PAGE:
180 sex offence reports made to Suffolk police by county's school pupils
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A total of 180 sex offence reports have been made by pupils in Suffolk's schools in the past five years, new figures have revealed.
The statistics, obtained following a Freedom of Information (FoI) request to Suffolk police by this newspaper, showed that more than half of the reports (57%) came from high schools in the county.
The figures also revealed that charges were brought in only three cases - 1.6% of the total reports.
However, a further three cases were dealt with by community resolution, while action by another agency was undertaken in 31 reports.
There were 104 reports of sexual offences in the county's high schools from January 1, 2016, to March 31, 2021, the FoI revealed.
The county's primary schools (44) and special schools (16) accounted for the bulk of the other reports during the same timeframe.
Detective Chief Inspector Holly Evans, from Suffolk police, said the force consults with partner agencies when the alleged offender is aged under the age of 18.
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"Reports of sexual offences, of any nature, are taken extremely seriously, and dealt with sensitively by police as they can be complex matters, depending on the ages of those concerned," she said.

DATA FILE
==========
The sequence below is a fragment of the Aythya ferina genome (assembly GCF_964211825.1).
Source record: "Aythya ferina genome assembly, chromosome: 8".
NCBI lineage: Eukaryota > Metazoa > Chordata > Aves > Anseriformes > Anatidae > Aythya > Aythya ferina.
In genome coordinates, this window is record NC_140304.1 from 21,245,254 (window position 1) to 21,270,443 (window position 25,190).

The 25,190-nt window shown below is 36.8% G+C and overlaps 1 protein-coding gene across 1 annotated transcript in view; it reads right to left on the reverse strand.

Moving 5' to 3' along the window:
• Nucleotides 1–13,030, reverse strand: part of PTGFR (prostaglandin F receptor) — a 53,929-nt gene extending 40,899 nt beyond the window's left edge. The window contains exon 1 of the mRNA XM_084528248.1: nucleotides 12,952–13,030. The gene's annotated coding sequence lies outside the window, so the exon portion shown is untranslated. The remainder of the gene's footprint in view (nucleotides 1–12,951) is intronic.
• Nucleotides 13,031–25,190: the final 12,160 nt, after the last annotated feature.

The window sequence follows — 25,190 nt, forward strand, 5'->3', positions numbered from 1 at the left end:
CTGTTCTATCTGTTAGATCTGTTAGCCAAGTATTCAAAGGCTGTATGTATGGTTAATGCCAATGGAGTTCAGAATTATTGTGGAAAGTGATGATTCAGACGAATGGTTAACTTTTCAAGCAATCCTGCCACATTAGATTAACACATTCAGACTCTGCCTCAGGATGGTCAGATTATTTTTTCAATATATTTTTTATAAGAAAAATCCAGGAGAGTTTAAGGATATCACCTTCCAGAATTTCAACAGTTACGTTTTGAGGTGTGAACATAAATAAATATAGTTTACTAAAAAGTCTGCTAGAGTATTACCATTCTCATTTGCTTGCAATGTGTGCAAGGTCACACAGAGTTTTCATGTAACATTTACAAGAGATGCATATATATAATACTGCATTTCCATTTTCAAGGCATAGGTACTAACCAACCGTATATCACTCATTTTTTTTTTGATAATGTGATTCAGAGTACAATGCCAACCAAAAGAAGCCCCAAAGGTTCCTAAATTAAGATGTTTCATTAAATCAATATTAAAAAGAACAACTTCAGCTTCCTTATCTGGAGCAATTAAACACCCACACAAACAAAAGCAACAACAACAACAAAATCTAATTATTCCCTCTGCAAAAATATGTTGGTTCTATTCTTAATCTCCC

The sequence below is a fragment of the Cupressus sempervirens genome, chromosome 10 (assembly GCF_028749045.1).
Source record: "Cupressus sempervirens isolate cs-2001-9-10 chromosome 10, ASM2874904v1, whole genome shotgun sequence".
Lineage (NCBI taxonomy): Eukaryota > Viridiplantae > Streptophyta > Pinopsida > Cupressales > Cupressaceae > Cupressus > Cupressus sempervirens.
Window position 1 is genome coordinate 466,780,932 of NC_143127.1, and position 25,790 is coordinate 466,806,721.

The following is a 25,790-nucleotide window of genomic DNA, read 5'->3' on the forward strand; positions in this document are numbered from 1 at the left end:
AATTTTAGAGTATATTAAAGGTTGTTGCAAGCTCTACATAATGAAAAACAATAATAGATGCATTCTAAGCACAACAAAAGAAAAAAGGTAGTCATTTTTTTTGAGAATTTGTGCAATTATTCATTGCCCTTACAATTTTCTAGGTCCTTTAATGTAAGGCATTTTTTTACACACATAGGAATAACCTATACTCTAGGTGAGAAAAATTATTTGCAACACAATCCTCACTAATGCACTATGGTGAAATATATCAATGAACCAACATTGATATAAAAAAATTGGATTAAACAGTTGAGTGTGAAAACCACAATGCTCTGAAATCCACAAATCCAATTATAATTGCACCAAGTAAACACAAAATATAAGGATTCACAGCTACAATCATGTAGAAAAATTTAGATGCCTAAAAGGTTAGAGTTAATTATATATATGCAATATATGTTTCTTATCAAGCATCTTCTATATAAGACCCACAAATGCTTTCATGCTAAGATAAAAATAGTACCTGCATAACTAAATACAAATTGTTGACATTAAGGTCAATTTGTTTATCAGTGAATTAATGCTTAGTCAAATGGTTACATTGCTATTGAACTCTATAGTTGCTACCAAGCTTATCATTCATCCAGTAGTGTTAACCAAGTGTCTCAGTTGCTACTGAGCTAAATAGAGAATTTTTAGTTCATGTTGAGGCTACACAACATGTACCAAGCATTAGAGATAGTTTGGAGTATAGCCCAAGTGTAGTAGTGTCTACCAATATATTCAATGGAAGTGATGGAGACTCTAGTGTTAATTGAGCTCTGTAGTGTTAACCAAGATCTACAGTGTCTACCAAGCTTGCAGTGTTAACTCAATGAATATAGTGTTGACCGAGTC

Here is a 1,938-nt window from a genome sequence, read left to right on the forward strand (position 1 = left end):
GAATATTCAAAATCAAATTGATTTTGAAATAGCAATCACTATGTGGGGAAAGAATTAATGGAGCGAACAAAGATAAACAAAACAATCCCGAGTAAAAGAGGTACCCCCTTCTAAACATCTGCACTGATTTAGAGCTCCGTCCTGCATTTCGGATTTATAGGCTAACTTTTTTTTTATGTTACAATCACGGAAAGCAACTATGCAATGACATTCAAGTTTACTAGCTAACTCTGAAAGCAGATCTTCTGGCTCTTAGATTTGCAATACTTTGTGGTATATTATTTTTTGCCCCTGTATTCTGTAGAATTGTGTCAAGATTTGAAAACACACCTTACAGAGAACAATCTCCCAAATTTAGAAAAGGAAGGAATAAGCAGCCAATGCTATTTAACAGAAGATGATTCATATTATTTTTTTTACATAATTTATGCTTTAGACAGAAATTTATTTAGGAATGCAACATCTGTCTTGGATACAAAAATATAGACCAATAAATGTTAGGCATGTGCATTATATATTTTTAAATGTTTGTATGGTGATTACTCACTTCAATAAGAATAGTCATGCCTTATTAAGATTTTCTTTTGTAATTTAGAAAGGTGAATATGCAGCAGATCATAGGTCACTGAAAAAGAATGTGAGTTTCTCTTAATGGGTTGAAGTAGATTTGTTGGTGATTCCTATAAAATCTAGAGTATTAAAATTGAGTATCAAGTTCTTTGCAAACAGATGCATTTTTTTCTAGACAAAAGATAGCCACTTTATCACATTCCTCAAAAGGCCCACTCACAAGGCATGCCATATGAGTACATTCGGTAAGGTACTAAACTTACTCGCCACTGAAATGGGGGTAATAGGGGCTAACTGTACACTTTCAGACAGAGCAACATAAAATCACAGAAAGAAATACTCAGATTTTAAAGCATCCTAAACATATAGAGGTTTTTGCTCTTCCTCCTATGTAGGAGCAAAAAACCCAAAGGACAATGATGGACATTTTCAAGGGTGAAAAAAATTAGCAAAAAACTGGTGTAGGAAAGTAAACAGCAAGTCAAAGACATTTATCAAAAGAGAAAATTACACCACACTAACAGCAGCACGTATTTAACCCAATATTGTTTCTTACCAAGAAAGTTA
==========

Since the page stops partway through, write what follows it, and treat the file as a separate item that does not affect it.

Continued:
"The welfare of the victim is of the utmost importance and support is offered at all stages to ensure their needs are met and that the appropriate services are provided.
"When an offence is reported that involves an offender under the age of 18, special measures are utilised to ensure that they are dealt with appropriately, with partner agencies consulted to ensure the welfare of all concerned."
DCI Evans said the force strives to avoid the "criminalisation" of children and works to explore the issues around the report.
"Police officers work with partners in youth offending teams and social services to determine the needs of the child and to provide the appropriate levels of support to the family," she added.
"The 'criminalisation' of children is avoided, and rather the issues surrounding the offence are explored, including their potential vulnerabilities and home life, and work to reduce further offending is carried out.
“While children under the age of 10 years cannot by law be held criminally responsible or subject to prosecution, we are committed to steering vulnerable youths of all ages away from crime.
"We do take a robust stance against crime and, where possible, will always take appropriate and proportionate action.”